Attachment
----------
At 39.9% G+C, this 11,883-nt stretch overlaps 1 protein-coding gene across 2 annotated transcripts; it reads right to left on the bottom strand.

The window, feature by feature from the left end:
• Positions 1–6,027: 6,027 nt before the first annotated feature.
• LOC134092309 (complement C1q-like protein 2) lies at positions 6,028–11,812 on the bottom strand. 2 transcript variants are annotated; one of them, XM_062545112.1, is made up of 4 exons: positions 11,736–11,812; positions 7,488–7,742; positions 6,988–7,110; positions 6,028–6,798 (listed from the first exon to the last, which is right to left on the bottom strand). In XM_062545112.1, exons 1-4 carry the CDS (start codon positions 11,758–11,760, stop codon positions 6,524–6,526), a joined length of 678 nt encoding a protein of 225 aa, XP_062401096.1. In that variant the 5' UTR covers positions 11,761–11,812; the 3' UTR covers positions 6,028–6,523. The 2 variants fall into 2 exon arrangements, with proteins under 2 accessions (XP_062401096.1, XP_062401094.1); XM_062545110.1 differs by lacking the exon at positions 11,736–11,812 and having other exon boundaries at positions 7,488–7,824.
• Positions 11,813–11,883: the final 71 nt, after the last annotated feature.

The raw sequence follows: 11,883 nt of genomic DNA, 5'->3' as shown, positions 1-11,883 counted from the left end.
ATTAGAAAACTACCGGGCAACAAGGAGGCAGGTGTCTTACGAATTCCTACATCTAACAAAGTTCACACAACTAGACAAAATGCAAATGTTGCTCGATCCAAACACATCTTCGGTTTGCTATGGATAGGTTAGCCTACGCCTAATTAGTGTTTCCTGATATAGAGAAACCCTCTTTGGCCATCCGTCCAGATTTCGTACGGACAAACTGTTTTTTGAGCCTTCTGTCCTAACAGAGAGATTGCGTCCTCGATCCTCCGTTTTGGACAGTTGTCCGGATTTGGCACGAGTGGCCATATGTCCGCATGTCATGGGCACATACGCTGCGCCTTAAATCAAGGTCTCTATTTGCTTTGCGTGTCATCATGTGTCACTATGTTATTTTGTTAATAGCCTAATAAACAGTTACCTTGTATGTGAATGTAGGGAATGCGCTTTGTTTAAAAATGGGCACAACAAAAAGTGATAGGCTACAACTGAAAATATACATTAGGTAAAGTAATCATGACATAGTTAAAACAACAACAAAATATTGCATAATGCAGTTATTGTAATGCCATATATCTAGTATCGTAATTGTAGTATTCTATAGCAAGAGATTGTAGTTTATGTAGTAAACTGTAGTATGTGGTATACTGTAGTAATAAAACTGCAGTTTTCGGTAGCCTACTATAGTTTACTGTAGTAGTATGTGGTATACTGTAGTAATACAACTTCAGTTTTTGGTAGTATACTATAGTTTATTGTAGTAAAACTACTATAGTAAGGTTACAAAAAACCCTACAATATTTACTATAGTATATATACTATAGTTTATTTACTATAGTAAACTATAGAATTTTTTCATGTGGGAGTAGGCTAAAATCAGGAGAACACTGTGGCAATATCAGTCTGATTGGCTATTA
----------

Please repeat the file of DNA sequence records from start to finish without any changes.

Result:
At 39.9% G+C, this 11,883-nt stretch overlaps 1 protein-coding gene across 2 annotated transcripts; it reads right to left on the bottom strand.

The window, feature by feature from the left end:
• Positions 1–6,027: 6,027 nt before the first annotated feature.
• LOC134092309 (complement C1q-like protein 2) lies at positions 6,028–11,812 on the bottom strand. 2 transcript variants are annotated; one of them, XM_062545112.1, is made up of 4 exons: positions 11,736–11,812; positions 7,488–7,742; positions 6,988–7,110; positions 6,028–6,798 (listed from the first exon to the last, which is right to left on the bottom strand). In XM_062545112.1, exons 1-4 carry the CDS (start codon positions 11,758–11,760, stop codon positions 6,524–6,526), a joined length of 678 nt encoding a protein of 225 aa, XP_062401096.1. In that variant the 5' UTR covers positions 11,761–11,812; the 3' UTR covers positions 6,028–6,523. The 2 variants fall into 2 exon arrangements, with proteins under 2 accessions (XP_062401096.1, XP_062401094.1); XM_062545110.1 differs by lacking the exon at positions 11,736–11,812 and having other exon boundaries at positions 7,488–7,824.
• Positions 11,813–11,883: the final 71 nt, after the last annotated feature.

The raw sequence follows: 11,883 nt of genomic DNA, 5'->3' as shown, positions 1-11,883 counted from the left end.
ATTAGAAAACTACCGGGCAACAAGGAGGCAGGTGTCTTACGAATTCCTACATCTAACAAAGTTCACACAACTAGACAAAATGCAAATGTTGCTCGATCCAAACACATCTTCGGTTTGCTATGGATAGGTTAGCCTACGCCTAATTAGTGTTTCCTGATATAGAGAAACCCTCTTTGGCCATCCGTCCAGATTTCGTACGGACAAACTGTTTTTTGAGCCTTCTGTCCTAACAGAGAGATTGCGTCCTCGATCCTCCGTTTTGGACAGTTGTCCGGATTTGGCACGAGTGGCCATATGTCCGCATGTCATGGGCACATACGCTGCGCCTTAAATCAAGGTCTCTATTTGCTTTGCGTGTCATCATGTGTCACTATGTTATTTTGTTAATAGCCTAATAAACAGTTACCTTGTATGTGAATGTAGGGAATGCGCTTTGTTTAAAAATGGGCACAACAAAAAGTGATAGGCTACAACTGAAAATATACATTAGGTAAAGTAATCATGACATAGTTAAAACAACAACAAAATATTGCATAATGCAGTTATTGTAATGCCATATATCTAGTATCGTAATTGTAGTATTCTATAGCAAGAGATTGTAGTTTATGTAGTAAACTGTAGTATGTGGTATACTGTAGTAATAAAACTGCAGTTTTCGGTAGCCTACTATAGTTTACTGTAGTAGTATGTGGTATACTGTAGTAATACAACTTCAGTTTTTGGTAGTATACTATAGTTTATTGTAGTAAAACTACTATAGTAAGGTTACAAAAAACCCTACAATATTTACTATAGTATATATACTATAGTTTATTTACTATAGTAAACTATAGAATTTTTTCATGTGGGAGTAGGCTAAAATCAGGAGAACACTGTGGCAATATCAGTCTGATTGGCTATTA